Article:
Thursday, October 20, 2005

Up & Atom

Bored with old-fangled sublime sights like the Grand Canyon, tourists stood with their packed lunches, sunglasses and cameras on hilltops in Las Vegas and watched mushroom clouds blossom on the horizon. David Nye writes about it in his excellent book, American Technological Sublime. No better a way to feel shivers down your back at the power of the American dream. Of course, these chaps on the ridgetop are old-skool nuke tourists, who saw nothing ambivalent or sinister about sending a postcard like this back home. But today's lot tour about, soaked in unheimlich nostalgia for cold-war science. Douglas-Coupland-retro-nuke-ironic tourists. Or kind of. The funniest rationale for modern nuke tourism is found here, from Dina Titus, a University of Nevada-Las Vegas professor. She says:
the mushroom cloud emerged as a powerful symbol of American power that instilled awe and fear in citizens [that] later softened into a nostalgic symbol of safer times.
Much safer, yep. But there are better ways to apprehend the nostalgia for WMD. Have you ever read James Blinn's The Aardvark is Ready for War? Bloody hell, why not? Baudrillard meets Heller but funnier than either. Well, perhaps not as funny as Baudrillard. It's set on an aircraft carrier in the first Gulf War. Blinn's protagonist flies ops as an ASW sensor operator (as did Blinn himself: that's him in the photo). Of course, Iraq has no submarines. Towards the end of the book, his Chief provides a soliliquy of sublime intensity that captures the essence of cold-war nostagia for non-believers. "If the Soviet’s had’a kept going we’d have colonies on Mars by now", the Chief explains. "But they didn’t. They gave up so we gave up...twenty years from now we won’t be able to build another of these magnificent ships".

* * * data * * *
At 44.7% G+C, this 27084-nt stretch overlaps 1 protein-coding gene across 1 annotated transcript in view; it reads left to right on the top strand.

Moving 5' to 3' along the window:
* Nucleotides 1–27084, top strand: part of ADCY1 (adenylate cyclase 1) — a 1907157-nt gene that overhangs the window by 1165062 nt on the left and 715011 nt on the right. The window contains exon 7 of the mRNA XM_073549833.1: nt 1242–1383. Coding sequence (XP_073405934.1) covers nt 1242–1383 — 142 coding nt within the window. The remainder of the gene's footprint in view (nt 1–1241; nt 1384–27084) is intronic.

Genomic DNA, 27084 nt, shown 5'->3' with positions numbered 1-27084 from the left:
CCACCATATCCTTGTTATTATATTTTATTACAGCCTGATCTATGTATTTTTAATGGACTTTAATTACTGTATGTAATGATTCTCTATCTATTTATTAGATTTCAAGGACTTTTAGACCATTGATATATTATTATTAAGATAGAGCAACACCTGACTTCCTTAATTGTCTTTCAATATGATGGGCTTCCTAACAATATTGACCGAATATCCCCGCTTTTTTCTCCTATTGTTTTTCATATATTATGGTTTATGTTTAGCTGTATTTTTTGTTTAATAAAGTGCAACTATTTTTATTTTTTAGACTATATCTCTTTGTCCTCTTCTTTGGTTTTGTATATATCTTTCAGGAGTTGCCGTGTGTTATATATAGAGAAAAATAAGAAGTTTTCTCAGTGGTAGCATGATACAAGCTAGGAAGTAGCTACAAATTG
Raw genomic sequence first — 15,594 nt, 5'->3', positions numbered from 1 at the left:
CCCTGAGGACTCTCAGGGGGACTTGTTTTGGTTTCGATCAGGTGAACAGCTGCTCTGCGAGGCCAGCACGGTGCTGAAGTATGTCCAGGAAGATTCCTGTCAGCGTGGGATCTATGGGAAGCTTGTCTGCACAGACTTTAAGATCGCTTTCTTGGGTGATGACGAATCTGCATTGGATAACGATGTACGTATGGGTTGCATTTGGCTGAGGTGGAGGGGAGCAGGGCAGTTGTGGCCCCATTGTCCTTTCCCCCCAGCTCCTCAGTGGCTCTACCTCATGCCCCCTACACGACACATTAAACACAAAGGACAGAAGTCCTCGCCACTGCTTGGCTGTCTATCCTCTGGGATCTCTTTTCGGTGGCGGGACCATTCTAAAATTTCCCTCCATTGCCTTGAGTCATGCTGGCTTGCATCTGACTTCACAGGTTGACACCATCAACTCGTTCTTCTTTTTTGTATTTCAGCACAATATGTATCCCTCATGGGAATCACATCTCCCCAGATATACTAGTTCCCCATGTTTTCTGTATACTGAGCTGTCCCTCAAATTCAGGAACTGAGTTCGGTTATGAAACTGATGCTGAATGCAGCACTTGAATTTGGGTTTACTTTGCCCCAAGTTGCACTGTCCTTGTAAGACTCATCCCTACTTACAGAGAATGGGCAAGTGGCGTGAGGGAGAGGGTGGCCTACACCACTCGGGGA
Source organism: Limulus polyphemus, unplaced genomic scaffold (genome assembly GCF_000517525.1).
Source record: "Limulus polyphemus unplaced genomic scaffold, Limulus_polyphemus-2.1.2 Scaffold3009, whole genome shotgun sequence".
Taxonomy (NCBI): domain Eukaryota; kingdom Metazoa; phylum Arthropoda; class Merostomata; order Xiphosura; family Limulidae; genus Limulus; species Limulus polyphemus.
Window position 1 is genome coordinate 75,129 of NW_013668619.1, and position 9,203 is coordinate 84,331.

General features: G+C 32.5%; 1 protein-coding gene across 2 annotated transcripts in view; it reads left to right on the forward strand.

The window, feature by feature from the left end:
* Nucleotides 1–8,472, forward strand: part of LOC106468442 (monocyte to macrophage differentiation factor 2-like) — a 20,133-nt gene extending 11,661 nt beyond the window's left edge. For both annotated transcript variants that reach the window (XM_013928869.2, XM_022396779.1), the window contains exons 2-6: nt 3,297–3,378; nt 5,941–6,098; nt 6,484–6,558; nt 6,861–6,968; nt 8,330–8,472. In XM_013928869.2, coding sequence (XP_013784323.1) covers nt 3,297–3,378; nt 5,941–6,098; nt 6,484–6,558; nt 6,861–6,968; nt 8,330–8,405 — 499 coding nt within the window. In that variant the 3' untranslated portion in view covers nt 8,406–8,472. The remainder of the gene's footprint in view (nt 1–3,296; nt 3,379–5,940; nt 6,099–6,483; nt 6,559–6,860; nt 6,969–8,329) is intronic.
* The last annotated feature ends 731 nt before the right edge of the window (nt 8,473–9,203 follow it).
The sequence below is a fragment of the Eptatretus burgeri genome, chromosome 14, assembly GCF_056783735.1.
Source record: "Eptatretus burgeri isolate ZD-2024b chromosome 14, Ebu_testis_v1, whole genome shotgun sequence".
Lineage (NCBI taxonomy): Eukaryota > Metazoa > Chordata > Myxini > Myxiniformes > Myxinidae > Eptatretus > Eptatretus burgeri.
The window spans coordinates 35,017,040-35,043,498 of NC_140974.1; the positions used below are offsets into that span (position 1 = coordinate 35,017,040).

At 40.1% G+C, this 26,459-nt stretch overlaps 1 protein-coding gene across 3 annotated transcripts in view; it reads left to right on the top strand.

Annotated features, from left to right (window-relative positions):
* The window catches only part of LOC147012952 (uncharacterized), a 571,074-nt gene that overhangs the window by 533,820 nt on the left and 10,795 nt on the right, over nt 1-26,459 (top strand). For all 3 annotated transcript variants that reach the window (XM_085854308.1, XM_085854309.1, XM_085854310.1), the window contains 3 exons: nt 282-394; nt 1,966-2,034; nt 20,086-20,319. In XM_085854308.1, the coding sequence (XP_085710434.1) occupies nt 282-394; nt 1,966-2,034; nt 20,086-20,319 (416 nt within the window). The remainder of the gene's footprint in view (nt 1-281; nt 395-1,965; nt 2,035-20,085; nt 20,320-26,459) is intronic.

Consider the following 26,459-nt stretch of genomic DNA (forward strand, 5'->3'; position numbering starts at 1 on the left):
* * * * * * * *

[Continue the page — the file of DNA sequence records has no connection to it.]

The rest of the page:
And it swells to a crescendo: "You and me, we’re here at the peak. If the Soviets go, there won’t be nothing bigger, nothing better. They’ll look back at this moment and wonder how it was all done and what happened to humans that it can’t happen again. The Egyptians built the pyramids and nobody can figger how. They’ll look back on these mighty warships and think aliens built’em".
Soviet's built 'em faster'n we could name'em: Echoes, Echo II's, Victors, Papas, Delta IIs, IIIs, IV, Oscars, Sierras, Alfas – a beautiful boat, that Alfa." He let out a little whistle. "Titanium hulled, liquid metal reactor, deepest diving, fastest, outrun any of our torpedoes, outdive 'em too. So secret it had an all-officer crew, scared the pants offa Congress. We didn't even have the techology to weld titanium then, let alone build a forty-knot hull and prime-mover. Scared 'em shitless. They were throwing money at us, heaving it, you couldn't take a step without tripping over some new program: P-3 Bravos, Charlies, Charlie updates, Charlie update IIs, the S-3A Viking, bedrock transmission technology, satellite thermal imaging, SOSUS -- SOSUS, there was a piece-a-work. Just think of it, the enormity, the genius, arrays of hard-wired receivers on the ocean floor from Alaska to Mexico, from Maine to Florida. We bugged the continental shelf. And every time we built a better way to listen, they built bigger, scarier, quieter subs. Reciprocal paranoia. Fear is the motherfucker of invention. We had a saying, Insecurity means Job Security"
"Must've been great"
"They built the space shuttle for us"
"You're kidding"
"It was the gravy days" he sighs.
The Chief looks out wistfully, lights another cigarette with his windproof Zippo.

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